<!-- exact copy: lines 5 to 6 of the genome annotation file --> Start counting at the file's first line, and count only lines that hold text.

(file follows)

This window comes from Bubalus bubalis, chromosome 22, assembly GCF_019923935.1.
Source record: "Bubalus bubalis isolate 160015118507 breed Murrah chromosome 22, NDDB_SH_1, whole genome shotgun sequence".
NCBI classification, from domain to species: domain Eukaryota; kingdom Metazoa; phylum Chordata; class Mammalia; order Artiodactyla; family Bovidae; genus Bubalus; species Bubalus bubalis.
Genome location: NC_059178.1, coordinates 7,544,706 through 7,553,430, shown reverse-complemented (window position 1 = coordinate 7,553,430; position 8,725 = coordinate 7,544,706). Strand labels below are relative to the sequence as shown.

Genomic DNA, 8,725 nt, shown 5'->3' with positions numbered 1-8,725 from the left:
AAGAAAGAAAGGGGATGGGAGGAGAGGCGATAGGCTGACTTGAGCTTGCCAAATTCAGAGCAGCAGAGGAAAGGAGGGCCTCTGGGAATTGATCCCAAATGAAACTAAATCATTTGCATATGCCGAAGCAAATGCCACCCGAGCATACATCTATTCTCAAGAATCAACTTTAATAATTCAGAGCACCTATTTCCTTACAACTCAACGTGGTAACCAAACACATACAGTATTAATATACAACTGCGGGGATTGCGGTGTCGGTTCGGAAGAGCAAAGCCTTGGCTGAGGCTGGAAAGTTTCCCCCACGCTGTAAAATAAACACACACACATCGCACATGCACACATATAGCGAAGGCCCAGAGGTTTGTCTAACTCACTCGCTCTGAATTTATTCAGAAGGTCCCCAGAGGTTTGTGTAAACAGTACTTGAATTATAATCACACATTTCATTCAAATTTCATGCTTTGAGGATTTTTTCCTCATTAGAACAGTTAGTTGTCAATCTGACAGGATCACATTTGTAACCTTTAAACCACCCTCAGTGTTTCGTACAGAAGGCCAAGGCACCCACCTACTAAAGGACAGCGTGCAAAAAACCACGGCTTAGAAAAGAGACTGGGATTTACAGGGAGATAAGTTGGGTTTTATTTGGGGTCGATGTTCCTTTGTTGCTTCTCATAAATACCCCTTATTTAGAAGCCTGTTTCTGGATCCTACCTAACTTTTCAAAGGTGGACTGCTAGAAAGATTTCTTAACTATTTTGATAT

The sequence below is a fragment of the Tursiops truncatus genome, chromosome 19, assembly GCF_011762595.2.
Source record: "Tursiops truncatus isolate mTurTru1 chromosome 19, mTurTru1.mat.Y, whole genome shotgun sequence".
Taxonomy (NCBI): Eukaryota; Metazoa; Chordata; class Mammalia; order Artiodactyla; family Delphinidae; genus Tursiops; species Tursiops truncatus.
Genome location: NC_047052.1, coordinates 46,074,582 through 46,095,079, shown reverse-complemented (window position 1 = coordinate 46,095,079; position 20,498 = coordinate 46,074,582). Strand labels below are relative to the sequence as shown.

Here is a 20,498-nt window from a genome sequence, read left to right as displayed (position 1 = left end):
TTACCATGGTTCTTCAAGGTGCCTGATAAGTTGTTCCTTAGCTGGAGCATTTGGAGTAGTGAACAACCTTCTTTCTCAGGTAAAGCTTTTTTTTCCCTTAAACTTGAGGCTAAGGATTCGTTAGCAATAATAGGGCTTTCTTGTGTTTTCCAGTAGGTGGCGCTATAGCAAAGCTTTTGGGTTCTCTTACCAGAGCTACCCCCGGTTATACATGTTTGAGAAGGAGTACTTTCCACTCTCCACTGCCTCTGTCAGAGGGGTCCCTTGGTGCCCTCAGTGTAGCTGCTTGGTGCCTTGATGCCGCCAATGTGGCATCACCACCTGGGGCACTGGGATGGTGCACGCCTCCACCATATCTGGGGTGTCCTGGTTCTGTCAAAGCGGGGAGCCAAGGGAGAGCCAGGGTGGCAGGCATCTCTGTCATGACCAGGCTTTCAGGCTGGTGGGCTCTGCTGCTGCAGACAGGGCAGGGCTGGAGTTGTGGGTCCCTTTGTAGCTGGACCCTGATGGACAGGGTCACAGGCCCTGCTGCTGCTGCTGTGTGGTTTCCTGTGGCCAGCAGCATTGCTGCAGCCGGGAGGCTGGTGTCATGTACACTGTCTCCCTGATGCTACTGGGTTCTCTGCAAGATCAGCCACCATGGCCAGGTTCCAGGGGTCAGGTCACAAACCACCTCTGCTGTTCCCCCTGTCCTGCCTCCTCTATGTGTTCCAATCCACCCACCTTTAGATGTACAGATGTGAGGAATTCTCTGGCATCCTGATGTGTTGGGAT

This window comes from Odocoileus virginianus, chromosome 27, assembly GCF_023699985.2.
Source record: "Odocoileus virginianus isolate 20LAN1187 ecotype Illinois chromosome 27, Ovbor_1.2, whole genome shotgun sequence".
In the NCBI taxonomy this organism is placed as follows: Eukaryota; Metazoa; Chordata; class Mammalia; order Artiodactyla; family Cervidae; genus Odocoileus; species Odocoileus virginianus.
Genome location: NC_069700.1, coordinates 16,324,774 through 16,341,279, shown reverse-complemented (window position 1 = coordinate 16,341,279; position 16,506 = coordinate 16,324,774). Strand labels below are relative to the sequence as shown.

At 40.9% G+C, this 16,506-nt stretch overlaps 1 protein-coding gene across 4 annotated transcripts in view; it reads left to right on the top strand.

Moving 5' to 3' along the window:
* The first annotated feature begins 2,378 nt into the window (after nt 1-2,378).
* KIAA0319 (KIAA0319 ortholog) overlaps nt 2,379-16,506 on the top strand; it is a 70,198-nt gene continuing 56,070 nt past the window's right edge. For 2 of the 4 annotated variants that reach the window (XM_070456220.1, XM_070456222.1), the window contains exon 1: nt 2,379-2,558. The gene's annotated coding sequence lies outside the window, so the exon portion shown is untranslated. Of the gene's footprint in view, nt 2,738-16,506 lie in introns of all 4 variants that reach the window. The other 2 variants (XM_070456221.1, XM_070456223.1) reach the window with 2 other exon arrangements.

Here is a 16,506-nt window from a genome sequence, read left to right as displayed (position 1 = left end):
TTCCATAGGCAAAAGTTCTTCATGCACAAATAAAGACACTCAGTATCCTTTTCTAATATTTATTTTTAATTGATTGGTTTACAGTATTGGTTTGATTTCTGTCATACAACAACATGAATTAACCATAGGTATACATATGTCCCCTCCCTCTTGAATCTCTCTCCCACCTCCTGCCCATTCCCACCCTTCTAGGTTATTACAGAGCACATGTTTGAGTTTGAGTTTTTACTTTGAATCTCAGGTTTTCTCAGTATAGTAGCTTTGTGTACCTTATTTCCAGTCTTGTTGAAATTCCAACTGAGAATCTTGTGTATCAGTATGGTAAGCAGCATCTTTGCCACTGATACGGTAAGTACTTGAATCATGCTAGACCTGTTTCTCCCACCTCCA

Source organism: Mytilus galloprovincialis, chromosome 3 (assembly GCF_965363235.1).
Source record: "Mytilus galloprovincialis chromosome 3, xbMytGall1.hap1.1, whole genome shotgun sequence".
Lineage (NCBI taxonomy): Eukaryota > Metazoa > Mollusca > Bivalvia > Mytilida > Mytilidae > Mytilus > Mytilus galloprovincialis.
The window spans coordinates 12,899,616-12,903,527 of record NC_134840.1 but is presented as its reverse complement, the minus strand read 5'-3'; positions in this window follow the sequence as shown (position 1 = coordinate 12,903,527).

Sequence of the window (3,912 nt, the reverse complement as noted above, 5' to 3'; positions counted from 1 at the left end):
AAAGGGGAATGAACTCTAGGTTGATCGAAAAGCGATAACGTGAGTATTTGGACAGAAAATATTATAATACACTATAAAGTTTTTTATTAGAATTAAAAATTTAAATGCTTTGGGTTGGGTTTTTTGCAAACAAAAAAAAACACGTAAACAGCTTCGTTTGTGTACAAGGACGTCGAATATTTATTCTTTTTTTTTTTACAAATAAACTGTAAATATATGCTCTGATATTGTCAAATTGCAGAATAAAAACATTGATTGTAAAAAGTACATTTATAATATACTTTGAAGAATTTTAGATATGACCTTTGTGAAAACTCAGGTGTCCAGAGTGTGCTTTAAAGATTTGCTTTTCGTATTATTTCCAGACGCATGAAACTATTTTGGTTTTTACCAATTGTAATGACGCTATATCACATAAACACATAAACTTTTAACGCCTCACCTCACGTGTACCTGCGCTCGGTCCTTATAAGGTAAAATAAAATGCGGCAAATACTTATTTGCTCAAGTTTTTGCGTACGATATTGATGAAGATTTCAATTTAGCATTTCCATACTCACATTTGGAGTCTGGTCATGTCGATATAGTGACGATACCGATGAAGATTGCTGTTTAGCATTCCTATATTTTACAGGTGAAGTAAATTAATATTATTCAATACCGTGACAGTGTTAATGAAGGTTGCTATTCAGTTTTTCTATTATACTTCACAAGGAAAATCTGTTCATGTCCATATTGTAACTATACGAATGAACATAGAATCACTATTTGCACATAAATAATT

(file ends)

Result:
Genomic DNA, 8,725 nt, shown 5'->3' with positions numbered 1-8,725 from the left:
AAGAAAGAAAGGGGATGGGAGGAGAGGCGATAGGCTGACTTGAGCTTGCCAAATTCAGAGCAGCAGAGGAAAGGAGGGCCTCTGGGAATTGATCCCAAATGAAACTAAATCATTTGCATATGCCGAAGCAAATGCCACCCGAGCATACATCTATTCTCAAGAATCAACTTTAATAATTCAGAGCACCTATTTCCTTACAACTCAACGTGGTAACCAAACACATACAGTATTAATATACAACTGCGGGGATTGCGGTGTCGGTTCGGAAGAGCAAAGCCTTGGCTGAGGCTGGAAAGTTTCCCCCACGCTGTAAAATAAACACACACACATCGCACATGCACACATATAGCGAAGGCCCAGAGGTTTGTCTAACTCACTCGCTCTGAATTTATTCAGAAGGTCCCCAGAGGTTTGTGTAAACAGTACTTGAATTATAATCACACATTTCATTCAAATTTCATGCTTTGAGGATTTTTTCCTCATTAGAACAGTTAGTTGTCAATCTGACAGGATCACATTTGTAACCTTTAAACCACCCTCAGTGTTTCGTACAGAAGGCCAAGGCACCCACCTACTAAAGGACAGCGTGCAAAAAACCACGGCTTAGAAAAGAGACTGGGATTTACAGGGAGATAAGTTGGGTTTTATTTGGGGTCGATGTTCCTTTGTTGCTTCTCATAAATACCCCTTATTTAGAAGCCTGTTTCTGGATCCTACCTAACTTTTCAAAGGTGGACTGCTAGAAAGATTTCTTAACTATTTTGATAT